National Geographic : 1944 Feb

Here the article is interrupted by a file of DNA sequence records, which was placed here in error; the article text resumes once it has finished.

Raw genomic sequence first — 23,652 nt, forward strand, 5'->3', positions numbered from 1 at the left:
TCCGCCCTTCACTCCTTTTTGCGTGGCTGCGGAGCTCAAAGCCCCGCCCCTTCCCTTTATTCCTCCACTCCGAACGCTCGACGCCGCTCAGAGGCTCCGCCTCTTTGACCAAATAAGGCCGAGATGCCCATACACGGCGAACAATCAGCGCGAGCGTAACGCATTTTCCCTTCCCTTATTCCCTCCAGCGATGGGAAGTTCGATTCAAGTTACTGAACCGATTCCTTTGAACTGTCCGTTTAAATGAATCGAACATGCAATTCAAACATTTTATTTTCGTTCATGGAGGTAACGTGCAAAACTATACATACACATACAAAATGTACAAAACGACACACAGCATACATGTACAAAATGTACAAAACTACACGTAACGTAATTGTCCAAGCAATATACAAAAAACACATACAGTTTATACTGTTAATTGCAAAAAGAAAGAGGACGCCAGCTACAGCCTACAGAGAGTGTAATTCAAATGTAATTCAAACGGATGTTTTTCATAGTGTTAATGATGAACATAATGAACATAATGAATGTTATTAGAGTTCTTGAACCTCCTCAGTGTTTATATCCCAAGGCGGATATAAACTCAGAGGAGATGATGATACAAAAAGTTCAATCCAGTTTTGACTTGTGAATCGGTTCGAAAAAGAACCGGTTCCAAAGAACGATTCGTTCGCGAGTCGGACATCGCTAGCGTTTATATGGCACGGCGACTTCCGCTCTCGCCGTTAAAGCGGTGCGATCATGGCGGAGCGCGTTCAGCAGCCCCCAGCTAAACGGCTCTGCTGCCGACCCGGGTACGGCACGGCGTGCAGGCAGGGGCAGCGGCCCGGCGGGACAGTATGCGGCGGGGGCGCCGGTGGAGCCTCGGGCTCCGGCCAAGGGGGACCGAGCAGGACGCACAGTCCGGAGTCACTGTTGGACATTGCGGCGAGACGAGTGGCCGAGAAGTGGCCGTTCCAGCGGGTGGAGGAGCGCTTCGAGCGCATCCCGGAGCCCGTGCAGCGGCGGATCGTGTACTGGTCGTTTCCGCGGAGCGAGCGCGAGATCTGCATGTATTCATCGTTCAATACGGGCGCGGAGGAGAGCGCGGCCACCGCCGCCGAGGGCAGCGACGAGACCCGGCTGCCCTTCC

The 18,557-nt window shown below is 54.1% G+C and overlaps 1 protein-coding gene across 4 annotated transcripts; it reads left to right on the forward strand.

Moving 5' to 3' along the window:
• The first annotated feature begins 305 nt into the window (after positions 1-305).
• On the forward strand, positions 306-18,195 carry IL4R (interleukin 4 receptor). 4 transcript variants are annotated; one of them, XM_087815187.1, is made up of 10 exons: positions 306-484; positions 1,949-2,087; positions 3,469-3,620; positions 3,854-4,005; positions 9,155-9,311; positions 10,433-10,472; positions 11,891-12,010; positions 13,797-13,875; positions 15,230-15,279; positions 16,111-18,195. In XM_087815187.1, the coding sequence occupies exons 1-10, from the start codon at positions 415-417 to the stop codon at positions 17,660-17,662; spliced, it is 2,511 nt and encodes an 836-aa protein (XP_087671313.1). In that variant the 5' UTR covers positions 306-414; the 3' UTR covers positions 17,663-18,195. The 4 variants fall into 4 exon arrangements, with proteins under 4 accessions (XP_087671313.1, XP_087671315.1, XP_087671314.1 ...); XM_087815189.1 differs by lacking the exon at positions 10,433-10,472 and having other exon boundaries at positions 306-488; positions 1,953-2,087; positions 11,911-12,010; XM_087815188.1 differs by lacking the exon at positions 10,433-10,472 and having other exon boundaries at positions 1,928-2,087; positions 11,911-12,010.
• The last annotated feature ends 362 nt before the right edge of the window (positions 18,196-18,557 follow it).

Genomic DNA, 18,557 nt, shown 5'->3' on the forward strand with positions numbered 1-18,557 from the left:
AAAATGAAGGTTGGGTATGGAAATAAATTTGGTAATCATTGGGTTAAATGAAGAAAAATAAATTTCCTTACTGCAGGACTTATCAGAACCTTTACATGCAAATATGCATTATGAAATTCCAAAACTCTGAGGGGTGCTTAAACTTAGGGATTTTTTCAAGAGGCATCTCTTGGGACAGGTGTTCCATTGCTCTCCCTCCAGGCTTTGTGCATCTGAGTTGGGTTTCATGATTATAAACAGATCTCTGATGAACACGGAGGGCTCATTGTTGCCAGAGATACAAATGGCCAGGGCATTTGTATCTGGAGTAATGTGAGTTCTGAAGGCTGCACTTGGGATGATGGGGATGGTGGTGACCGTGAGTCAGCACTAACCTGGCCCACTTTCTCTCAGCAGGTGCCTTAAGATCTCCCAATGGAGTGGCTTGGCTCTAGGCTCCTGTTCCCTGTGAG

On the Trail of King Solomon's Mines The Bible, in Addition to Its Spiritual Values, Continues to Prove a Rich Geography and Guide to Exploration of the Holy Land BY NELSON GLUECK THE school children of Palestine use the Bible as a guidebook when they hike through the land. The close relation ship between Holy Book and Holy Land, fostered by generations of pilgrims, is being confirmed anew by those who delve for facts in the very earth. When General Allenby conquered Palestine in 1917-18, he relied mainly on two books for information concerning its topography, geography, strategic roads, important sources of water, and naturally strong sites. These books were the Bible and George Adam Smith's Historical Geography of the Holy Land. Upon them he based his tactics and the conduct of the deliverers. Explorations Confirm Bible Geography It is amazing how much of the Bible story is verified by finds made in archeological exploration or excavation. The Bible requires no "proof" for its validity, because it is primarily concerned with theology and only secondarily with history. But the spade is sometimes mightier than the pen in throwing light on facts long buried under the debris of centuries. Archeological finds continue to substantiate the details and the general back ground of Biblical accounts. In August, 1943, I was flown from Jeru salem to Washington in three days, on the way back from my latest explorations in Bible Lands. Shortly before that I had stood by the ruins of Ezion-geber on the Gulf of 'Aqaba, looking toward Arabia (map, page 236). From it, some 3,000 years previously, had come the Queen of Sheba. And when the Queen of Sheba heard of the fame of Solomon concerning the name of the Lord, she came to prove him with very hard questions. She came to Jerusalem with a very great train, with camels that carried spices, very much gold, and precious stones (I Kings 10: 1, 2).* The richly burdened caravan of the Queen of Sheba probably strung its slow-paced length through Ezion-geber, which the Bible tells us was situated "on the shore of the Red * Bible quotations are the author's own transla tions from the Hebrew. "My main reason for using my own translations," Dr. Glueck explains, "is that the word in the original which means 'copper' is generally mistranslated 'bronze' or 'brass,' which were not known in ancient times." Sea, in the land of Edom" (I Kings 9: 26). For almost 3,000 years, all positive evidence of the location of Ezion-geber had disap peared from the minds of men, as if it had been an Atlantis sunk in the sea. Ezion geber was mentioned in Bible dictionaries. Its root meaning ("backbone of the man") was explained in the back pages of the family Bible. Its approximate position was shown on maps. But no modern scholar had pre cisely located this historic seaport. In 1936, I swayed to the awkward but not unpleasant stride of my camel, seeking for positive identification of Solomon's seaport. A long, wearying, fascinating camel trip through the Wadi 'Araba was nearing its end. Our Arab guides had been telling us that soon we should see the blue waters of the Red Sea. The stifling heat, the hard living conditions, the jolting of the heavily laden camels-all these, coupled with several bouts of malaria, had worn us down during almost two weeks' steady ride. Then suddenly, as the camels ambled along, new life seemed to spring into the group of weary animals. They quickened their pace, lengthened their stride, and, before we real ized what had happened, the ungainly beasts had broken into a run. Mounting a rise, we saw what the camels had smelled. Before us were the waters of the Gulf of 'Aqaba, the eastern branch of the Sinai-split Red Sea. Our weariness was gone, the mighty past again rode supreme, and like mad we raced toward the shore. Site of Solomon's Ancient Port Headlong we burst upon the site where lay our goal, the ancient mount called Tell el Kheleifeh, halfway between the eastern and western sides of the Gulf of 'Aqaba. A German explorer named Fritz Frank had visited it shortly before and collected some potsherds which he judged to be older than Roman. He realized only that it was an ancient site. From its location on the shore of the Red Sea, from the correspondence of its situation with the Biblical description, it seemed prob able to me that this might be the long-sought, long-lost site of Solomon's famous port city of Ezion-geber (page 240).